Why isn’t native studies mandatory?

St. Thomas University has been in talks of increasing Indigenous content in curriculums after a call to action from the Truth and Reconciliation Commission, but some students feel the time of Indigenization is well overdue.

Alexa Metallic, the Indigenous representative of St. Thomas University Students’ Union, believes native studies should be mandatory in all Canadian universities. She finds these changes particularly necessary for a university that markets itself so much towards Indigenous communities.

“St. Thomas has one of the highest population of Indigenous students and has the Aboriginal Education Initiative where the purpose is to recruit Indigenous students,” Metallic said.

“There is so much ignorance and lack of education surrounding Indigenous issues and having this taught would help close that gap.”

The university is looking to incorporate Indigenous content in one of three ways: through mandatory native studies courses, a selection of courses in several departments or including Indigenous content in existing courses. (Caitlin Dutt/AQ)

Third-year student Jonathan Duffy agreed, and said while it doesn’t have to be in every course, it should be in courses like criminology, sociology and even journalism and communications.

“Indigenous history is rich and powerful and avoiding it is like pretending it didn’t happen,” Duffy said.

“My grandmother was in the residential schools and I see everyday how its affected her, my mother and my sibling. It needs to be taught and students need to be aware so that history doesn’t repeat itself.”

In 2015, Murray Sinclair, Chairman of the Truth and Reconciliation Commission, named education as being vital to helping Canada achieve reconciliation. Since then St. Thomas has reportedly been one of several schools to answer that call.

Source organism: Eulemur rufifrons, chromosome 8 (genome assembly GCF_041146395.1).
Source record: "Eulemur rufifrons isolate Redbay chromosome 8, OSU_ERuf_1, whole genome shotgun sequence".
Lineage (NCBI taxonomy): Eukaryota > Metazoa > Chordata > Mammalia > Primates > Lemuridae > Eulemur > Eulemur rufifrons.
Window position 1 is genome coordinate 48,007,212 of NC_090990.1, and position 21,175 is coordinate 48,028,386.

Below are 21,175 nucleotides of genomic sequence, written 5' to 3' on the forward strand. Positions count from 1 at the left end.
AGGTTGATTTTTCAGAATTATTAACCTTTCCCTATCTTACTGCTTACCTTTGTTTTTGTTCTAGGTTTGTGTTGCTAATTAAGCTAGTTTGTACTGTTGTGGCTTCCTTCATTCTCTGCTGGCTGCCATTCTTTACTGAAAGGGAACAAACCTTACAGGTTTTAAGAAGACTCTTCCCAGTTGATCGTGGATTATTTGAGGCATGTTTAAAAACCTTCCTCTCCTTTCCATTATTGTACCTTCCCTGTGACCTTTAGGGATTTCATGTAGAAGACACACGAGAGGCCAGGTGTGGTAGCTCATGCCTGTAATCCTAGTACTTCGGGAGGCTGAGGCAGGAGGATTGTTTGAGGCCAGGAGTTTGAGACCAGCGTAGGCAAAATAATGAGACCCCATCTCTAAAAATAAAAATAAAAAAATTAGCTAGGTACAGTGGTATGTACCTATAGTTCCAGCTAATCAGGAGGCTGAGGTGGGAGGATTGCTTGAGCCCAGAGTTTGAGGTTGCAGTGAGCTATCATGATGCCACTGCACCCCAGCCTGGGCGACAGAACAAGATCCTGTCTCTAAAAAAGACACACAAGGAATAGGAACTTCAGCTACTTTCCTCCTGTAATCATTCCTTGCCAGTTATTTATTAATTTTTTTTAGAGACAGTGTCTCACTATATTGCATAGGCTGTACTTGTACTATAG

While only two of the 100 Canadian universities have now made it mandatory for undergraduates to take a native studies class, associate vice-president Jeffrey Carleton said STU, like many other universities, is still discussing a plan of action.

“St. Thomas recognizes that we need our students to be more informed on the history, on the current situation and on the culture of Indigenous communities in the country, and there’s different approaches on how to get there,” Carleton said.

Education is vital to helping Canada achieve reconciliation. (Caitlin Dutt/AQ)

The university is looking to incorporate Indigenous content in one of three ways: through mandatory native studies courses, a selection of courses in several departments or including Indigenous content in existing courses.

Carleton said although this is a top priority, it will take years to properly review the options, select the best one, have each course approved by the Senate and put the tactic into effect. Right now the review is only in its infancy and rushing the process could lead to lower-quality decisions, he said.

At the St. Thomas University Students’ Union meeting on Nov. 16, vice-president of education Brianna Workman mentioned the possibility of bringing a proposal forward to the St. Thomas University senate on the topic of making it mandatory to take native studies courses. She said she and fourth-year student Mandy Richard, who is a member of the senate committee for Indigenization, discussed the idea.

Workman and Richard declined to comment on the potential proposal. The Aquinian reached out to native studies faculty, who also declined to comment.

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